The idea of railway and speed as something that changes our perception of time and space, and even impacts our organisms, is central to The Motion Demon. As is the idea, shared by some of its romantic (or crazy) protagonists, that the ultimate goal of railway is not to connect stations (and thus facilitate transport and communication), but rather movement for its own sake: speed and motion. This was certainly not something that the engineers of the Archduke Charles Louis Railway had in mind when designing the line.
The book may be an obvious testimony to Grabiński’s fascination with the new technology, its speed and mechanics, but its author was also interested in how this fruit and crown of man’s logic and reason brings about the irrational. The Motion Demon is notorious for actually codifying a whole mythology and metaphysics around this seemingly rational invention. Grabiński’s trains and stations are populated by ghosts and demons, and other irrational forces, while the trains themselves can act as vehicles to another dimension.
Perhaps more interestingly, Grabiński could even be considered a discoverer of a certain kind of railway nostalgia (a strange spooky feeling invoked in us by the sound of a distant train whistle or a red semaphore light looming in the horizon in the dead of the night), or rather a whole metaphysics of post-industrial railway spaces. Many of his protagonists, like Szymon Wawera, are fascinated by lost and abandoned railway areas, sections of the tracks overgrown with vegetation, which somehow preserve their glorious past. As Wawera says:
Here these memories live everywhere; invisible to the human eye they wander between the walls of the ravine, rattle along these rails and wander far away, throughout the entire area. One only needs to know how to look and listen.
From ‘The Dead Line’, trans. Mirosław Lipiński
Wawera ends up asking a question which has a more universal metaphysical potential: ‘Is it possible that after all this nothing remains?’ He himself was deeply confident that ‘memories do not die’.
This nostalgia is the more striking as it was sensed by Grabiński at a time when the railway was still in its prime, proudly looking into its bright future.
A work in perpetual progress
Grabiński intended his work to be read as a whole, but the book grew with successive editions. And it would not all be about gory, scary stuff. The first edition included two stories which departed from the typical model of a phantasmagorical railway ghost story. The Perpetual Passenger is the humorous tale of a ‘traveller’ who spends his days at a train station waiting for a train he never gets to ride. He ends up keeping himself in a constant state of ‘holiday nerves’, and thus certainly qualifies as ‘the ideal passenger’. In another one, entitled In the Compartment, the protagonist experiences an erotic fascination with the wife of a man travelling in the same train car. Suffice to say, the story ends in murder.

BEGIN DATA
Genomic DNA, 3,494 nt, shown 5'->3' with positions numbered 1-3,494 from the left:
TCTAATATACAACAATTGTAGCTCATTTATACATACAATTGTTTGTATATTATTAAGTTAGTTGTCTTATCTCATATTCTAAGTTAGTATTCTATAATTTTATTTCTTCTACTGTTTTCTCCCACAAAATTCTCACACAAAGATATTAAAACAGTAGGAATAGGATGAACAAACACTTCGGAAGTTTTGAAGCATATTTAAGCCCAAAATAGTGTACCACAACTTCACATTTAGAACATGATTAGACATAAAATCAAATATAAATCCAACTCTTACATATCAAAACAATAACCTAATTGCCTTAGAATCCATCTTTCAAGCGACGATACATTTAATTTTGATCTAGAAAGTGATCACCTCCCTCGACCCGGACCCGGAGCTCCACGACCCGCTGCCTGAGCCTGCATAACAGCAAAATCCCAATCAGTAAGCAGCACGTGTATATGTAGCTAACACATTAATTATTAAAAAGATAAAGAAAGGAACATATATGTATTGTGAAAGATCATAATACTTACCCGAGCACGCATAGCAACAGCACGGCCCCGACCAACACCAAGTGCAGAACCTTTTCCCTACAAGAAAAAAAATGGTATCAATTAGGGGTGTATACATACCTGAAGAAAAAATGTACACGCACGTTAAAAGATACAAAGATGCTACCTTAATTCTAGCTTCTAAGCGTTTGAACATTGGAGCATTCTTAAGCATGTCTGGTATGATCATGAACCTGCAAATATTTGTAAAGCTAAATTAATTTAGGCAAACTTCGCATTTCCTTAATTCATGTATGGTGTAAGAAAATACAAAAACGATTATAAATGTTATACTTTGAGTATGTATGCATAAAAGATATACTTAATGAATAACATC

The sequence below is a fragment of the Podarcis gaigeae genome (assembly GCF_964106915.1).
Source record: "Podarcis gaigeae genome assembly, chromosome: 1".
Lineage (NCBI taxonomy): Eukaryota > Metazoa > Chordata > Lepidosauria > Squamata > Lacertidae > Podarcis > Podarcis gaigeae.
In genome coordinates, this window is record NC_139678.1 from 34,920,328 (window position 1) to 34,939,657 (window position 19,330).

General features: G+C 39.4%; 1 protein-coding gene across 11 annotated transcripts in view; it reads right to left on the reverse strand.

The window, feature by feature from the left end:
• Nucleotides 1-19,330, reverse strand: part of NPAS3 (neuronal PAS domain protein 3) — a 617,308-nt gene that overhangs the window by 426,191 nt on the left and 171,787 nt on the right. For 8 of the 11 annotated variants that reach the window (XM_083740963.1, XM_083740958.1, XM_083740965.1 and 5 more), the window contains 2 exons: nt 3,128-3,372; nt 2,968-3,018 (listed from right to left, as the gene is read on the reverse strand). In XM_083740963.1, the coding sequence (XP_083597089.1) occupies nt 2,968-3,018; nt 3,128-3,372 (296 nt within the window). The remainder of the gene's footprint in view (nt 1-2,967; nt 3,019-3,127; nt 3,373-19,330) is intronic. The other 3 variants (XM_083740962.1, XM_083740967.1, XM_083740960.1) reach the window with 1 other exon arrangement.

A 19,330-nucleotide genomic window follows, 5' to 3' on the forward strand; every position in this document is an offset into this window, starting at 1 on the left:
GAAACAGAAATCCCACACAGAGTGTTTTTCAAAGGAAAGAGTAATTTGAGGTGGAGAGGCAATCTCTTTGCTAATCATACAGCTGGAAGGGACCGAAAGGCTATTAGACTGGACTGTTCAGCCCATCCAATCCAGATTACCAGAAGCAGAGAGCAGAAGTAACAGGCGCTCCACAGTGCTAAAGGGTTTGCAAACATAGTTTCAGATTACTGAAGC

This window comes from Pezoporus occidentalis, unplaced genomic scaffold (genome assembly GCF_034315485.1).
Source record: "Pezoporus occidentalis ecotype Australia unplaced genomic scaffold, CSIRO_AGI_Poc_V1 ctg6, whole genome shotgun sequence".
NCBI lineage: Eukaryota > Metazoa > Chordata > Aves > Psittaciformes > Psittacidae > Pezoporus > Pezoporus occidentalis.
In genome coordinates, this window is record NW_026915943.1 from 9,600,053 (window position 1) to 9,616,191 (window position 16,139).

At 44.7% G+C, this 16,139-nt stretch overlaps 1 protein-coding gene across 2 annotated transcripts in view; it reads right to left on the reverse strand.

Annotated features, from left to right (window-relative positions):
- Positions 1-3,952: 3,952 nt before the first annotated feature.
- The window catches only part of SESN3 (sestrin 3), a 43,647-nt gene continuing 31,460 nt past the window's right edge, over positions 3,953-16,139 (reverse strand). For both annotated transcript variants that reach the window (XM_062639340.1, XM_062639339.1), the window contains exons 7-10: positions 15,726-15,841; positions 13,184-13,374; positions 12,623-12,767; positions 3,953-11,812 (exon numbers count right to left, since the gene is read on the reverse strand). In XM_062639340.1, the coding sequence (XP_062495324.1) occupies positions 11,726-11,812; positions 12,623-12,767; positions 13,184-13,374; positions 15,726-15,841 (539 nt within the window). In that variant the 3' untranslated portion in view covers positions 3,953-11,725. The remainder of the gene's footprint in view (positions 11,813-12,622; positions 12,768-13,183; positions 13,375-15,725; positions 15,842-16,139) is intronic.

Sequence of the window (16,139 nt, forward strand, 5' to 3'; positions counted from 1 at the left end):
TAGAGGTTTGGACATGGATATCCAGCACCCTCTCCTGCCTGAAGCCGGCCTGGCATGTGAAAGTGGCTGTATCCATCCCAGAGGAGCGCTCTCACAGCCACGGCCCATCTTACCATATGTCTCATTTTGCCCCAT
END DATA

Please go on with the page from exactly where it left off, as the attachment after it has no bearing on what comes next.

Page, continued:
In the second edition from 1922, Grabiński added three more stories. Among them was A Strange Station – a futurist excursion into the railway travel of the 21st century, in which we find ourselves onboard the Infernal Mediterranée, an express train that takes just three days to make a tour around the Mediterranean. For the third edition, Grabiński intended two new stories. One of them, The Tale of the Tunnel Mole, was to serve as the new coda for the whole book, which would now consist of 14 pieces. Grabiński never saw this edition published.
20th century polish literature
20th century history
Relocation in the canon
Forgotten during his lifetime, Grabiński’s art started to slowly gain wider recognition following World War II (thanks to, among others, the efforts of Grabiński aficionado and fellow Lviv-dweller Stanisław Lem). But it was only in the last decades that he started to be recognised as more than a writer of strange ‘Galician’ fiction. Thanks to new research, and a new wave of interpretations (from psycho-analytical to post-colonial), Grabiński’s position on the map of Polish literature is now being relocated – once a second-class writer, his name is now more and more often mentioned in the context of Bruno Schulz or Witold Gombrowicz.
In the wider perspective of world literature, Grabiński has been traditionally compared to Poe, Meyrink or Lovecraft (of whom he was three years senior). But today he seems quite distinct from all these writers (of course, Poe was a major inspiration, acknowledged with emphasis by Grabiński himself).
In fact, his disposition as someone who was searching for clues in the ordinary to reveal the extraordinary and saw literature as a way of receiving and communicating the mysterious signals which come to us from the Great Beyond, might put him in an altogether different club of writers. One where Vladimir Nabokov presides.
English-language readers currently have a handful of short story collections available, including In Sarah’s House and The Dark Domain. Outspoken fans such as fantasy author China Miéville have spent many years demanding his entire body of work become available to those unable to read Polish. In either case, The Motion Demon will surely be the greatest introduction to Grabiński’s fascinating oeuvre. Just remember not to take it on the train with you!
Written by Mikołaj Gliński, Oct 2019